A new pioneering noise barrier which will improve the lives of residents living next to the M1 at Wakefield will be installed later this year.

Living next to a motorway has its benefits, it makes it easier to access surrounding towns and cities to visit friends and family, or commute to work, but the noise of the motorway can be an issue for some communities.

The innovative design being installed at the Denby Dale junction has never been used before in the UK. The barrier not only reduces noise but will also act as a safety barrier.

Highways England’s project manager Sujad Hussain said:

“There has been a long standing issue of noise from the motorway at this location and by installing 4 sections of barrier we will be able to improve noise levels for residents living nearby.

“We are planning to start work in November but before then we will be holding a drop in session in September for people to find out more about the work. I would encourage people to come along and ask the project team any questions they may have about the barrier and the work that is planned.”

Highways England is installing the barrier on 4 sections of the M1 at junction 39: On the southbound carriageway and southbound entry slip road and on the northbound carriageway and northbound exit slip road.

The barriers, 3 at 3 metres high and 1 at 1.85 metres, will be constructed off site meaning there will be less chance of weather having an impact on the work. It will also be safer as there will be fewer vehicles moving around the work site.

During the work a 50mph speed restriction will be in place for safety reasons. The hard shoulder and lane 1 on the main carriageways will be closed along with lane 1 on the northbound exit and southbound entry slip roads so a temporary safety barrier can be installed while the work is taking place. The same slip roads will be closed overnight with clearly signed diversions in place.

Anyone interested in the work can come along to a drop in event on Wednesday 5 September, 2pm-8pm in the Boardroom, second floor, Cedar Court Hotel, Denby Dale Road, Calder Grove, Wakefield, WF4 3QZ

The media is invited to attend the event between 2.30pm and 3pm. Please confirm attendance with Highways England Media Relations Manager Michaela Maunders on 07701295018.

For more articles like this, please visit Highways Industry News website.

Enfield Council protects vulnerable road users with PeoplePanels side protection for trucks

Enfield Council has become the first local authority in the United Kingdom to fit new purpose built safety devices to its vehicles to help prevent fatal collisions with cyclists, pedestrians and motorcyclists.

Invented by a former Metropolitain Police motorcycle sergeant, PeoplePanels are designed to prevent people from becoming entangled along the sides of lorries, therefore significantly reducing the risk of injury during a collision.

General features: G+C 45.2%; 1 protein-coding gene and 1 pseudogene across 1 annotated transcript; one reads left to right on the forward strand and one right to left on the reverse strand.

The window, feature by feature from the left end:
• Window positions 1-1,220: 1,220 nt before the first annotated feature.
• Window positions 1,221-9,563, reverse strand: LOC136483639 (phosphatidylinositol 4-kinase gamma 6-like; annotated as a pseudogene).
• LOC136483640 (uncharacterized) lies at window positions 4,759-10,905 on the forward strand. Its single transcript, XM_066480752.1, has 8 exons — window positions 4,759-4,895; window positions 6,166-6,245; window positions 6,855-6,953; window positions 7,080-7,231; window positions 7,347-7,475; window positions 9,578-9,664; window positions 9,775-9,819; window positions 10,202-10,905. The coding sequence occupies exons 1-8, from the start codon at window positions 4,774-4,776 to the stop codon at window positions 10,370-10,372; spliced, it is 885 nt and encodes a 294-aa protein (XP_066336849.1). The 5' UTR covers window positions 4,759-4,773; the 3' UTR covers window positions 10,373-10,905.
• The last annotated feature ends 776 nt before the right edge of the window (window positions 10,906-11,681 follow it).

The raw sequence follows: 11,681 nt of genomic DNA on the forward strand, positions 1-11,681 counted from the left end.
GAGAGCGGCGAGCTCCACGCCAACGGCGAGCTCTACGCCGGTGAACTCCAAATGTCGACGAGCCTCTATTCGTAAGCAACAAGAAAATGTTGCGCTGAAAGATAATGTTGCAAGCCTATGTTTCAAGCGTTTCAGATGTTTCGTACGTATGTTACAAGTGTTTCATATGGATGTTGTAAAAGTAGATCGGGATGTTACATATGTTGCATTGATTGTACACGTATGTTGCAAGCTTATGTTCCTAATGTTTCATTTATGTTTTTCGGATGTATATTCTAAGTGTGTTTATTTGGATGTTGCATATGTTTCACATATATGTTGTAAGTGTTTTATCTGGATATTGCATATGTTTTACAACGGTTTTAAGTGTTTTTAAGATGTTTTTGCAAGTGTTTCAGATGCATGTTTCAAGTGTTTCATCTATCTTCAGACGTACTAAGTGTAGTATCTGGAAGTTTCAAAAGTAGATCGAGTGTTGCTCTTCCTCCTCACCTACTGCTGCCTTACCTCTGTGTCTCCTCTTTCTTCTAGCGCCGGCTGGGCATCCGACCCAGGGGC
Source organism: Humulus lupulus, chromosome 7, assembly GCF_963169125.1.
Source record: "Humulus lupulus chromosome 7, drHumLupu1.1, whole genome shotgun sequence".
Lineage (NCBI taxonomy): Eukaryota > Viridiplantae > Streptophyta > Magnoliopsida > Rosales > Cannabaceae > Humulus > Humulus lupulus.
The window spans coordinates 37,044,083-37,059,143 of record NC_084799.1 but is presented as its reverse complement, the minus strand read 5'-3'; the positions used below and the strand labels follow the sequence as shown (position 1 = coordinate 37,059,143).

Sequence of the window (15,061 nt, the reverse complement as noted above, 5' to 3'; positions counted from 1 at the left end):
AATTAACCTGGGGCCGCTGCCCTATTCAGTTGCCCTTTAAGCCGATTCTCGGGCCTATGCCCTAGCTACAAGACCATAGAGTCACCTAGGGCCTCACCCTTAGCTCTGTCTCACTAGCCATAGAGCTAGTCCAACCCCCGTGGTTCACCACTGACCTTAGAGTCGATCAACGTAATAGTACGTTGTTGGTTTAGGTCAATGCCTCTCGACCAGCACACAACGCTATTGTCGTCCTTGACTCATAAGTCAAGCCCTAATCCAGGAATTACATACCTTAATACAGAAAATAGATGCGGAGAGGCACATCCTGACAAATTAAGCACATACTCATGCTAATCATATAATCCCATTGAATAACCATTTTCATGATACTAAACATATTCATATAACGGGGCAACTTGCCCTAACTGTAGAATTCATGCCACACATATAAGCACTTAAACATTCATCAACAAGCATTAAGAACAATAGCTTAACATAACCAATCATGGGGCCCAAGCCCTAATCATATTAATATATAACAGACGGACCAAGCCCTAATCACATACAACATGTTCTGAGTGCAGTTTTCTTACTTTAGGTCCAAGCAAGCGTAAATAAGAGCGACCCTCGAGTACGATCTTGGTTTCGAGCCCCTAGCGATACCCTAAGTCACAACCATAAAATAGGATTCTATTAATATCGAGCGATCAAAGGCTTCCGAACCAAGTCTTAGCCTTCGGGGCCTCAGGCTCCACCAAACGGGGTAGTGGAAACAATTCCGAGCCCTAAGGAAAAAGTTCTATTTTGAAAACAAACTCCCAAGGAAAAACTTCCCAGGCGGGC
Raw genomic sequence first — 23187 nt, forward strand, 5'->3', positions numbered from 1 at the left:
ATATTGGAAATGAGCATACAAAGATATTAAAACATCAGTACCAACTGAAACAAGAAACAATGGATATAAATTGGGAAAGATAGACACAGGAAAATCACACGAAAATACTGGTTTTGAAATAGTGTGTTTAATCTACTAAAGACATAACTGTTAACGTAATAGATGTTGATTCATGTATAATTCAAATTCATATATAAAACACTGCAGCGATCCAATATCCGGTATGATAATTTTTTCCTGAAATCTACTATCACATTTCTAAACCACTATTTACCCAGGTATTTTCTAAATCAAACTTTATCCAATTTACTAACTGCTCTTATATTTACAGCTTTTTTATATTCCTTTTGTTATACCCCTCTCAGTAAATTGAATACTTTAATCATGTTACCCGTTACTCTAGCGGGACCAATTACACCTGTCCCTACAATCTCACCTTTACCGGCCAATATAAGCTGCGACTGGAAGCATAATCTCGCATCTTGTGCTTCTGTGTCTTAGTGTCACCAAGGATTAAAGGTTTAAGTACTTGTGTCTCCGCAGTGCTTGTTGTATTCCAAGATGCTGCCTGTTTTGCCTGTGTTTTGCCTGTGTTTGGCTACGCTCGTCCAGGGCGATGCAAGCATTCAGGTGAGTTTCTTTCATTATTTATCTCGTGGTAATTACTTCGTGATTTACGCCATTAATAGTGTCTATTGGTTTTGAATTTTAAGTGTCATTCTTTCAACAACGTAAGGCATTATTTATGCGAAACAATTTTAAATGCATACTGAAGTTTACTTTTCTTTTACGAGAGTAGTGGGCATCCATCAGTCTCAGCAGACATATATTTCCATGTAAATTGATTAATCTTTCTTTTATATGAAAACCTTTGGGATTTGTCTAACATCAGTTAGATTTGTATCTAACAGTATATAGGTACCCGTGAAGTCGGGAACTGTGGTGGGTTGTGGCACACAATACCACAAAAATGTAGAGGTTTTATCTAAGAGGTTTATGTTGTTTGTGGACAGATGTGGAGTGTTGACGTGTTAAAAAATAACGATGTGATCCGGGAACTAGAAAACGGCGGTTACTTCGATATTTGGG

PeoplePanels protect pedestrians, cyclists and motorcyclists as well as workers such as refuse collectors who have to operate near the sides of large vehicles while carrying out their jobs. Produced by Dawes Highway Safety, PeoplePanels are prominent warning signs with messaged warning people to stay away from the near side of the vehicle at junctions.

James Dawes, Dawes Highway managing director, said: “Prominent warning signage displayed on the side of large vehicles helps prevent collisions happening because it draws people’s attention to danger zones and politely reminds them to take extra care near the vehicle – that’s why it forms part of the mayor’s ‘Direct Vision Standard for London’ (due for launch in 2019). We have worked in close partnership with Enfield Council’s fleet manager Julian Minta to create a PeoplePanel design that truly reflects Enfield’s commitment to enhancing road safety.”

“By choosing PeoplePanels Enfield has gone even further than basic fleet safety expectations by combining enhanced visibility with specially manufactured and impact tested flat panels that completely cover traditional ‘open rail’ side guards.”

“PeoplePanels effectively close the gaps people could fall into during a collision where they risk becoming entangled and suffering serious or even fatal consequences. This is an important step forward in protecting vulnerable road users in London and follows examples set in New York, Washington DC and Boston where upgraded side guards are fitted on all municipal vehicles.”

“Having witnessed and attended many serious collisions in my former career I am delighted that Enfield have chosen to make our streets safer and lead the way for municipal operators in the UK.”

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Eurovia Contracting | £5m scheme win in Colchester

Eurovia Contracting has been awarded a £5m design and build scheme which will reduce congestion on one of Colchester’s busiest through roads.

Essex County Council appointed Eurovia Contracting to carry out the work on the A133 which will include the widening of St Andrew’s Avenue into a dual carriageway and the reconfiguration of two double roundabouts

The double roundabouts at the junctions to Ipswich Road and Harwich Road will both be combined into single roundabouts, which it is hoped will ease the build-up of traffic.

Improvements will also be made to the surrounding local road network, along with the installation of a new retaining wall alongside the adjacent railway line which is on the main Norwich to London route.

Eurovia Contracting was awarded the contract by Essex County Council through the Eastern Highways Framework (EHF2) and is expected to take 18 months to complete.

Eurovia’s bid was given a score of 96%, which was awarded based on 40% quality and 60% price.

Neil Huntington, Eurovia Infrastructure Regional Director, said: “This scheme will ease the pressure on what is a heavily congested route for vehicles, pedestrians and cyclists.

“It will undoubtedly be a challenging scheme that will require a number of utility diversions during the works, while incorporating the needs of stakeholders including local businesses and Network Rail.

“We are confident we can meet those challenges and, once complete, the improved A133 will support Colchester’s growing infrastructure for many years to come.”

Utility diversions are due to start next month and the scheme is due for completion by the end of 2019.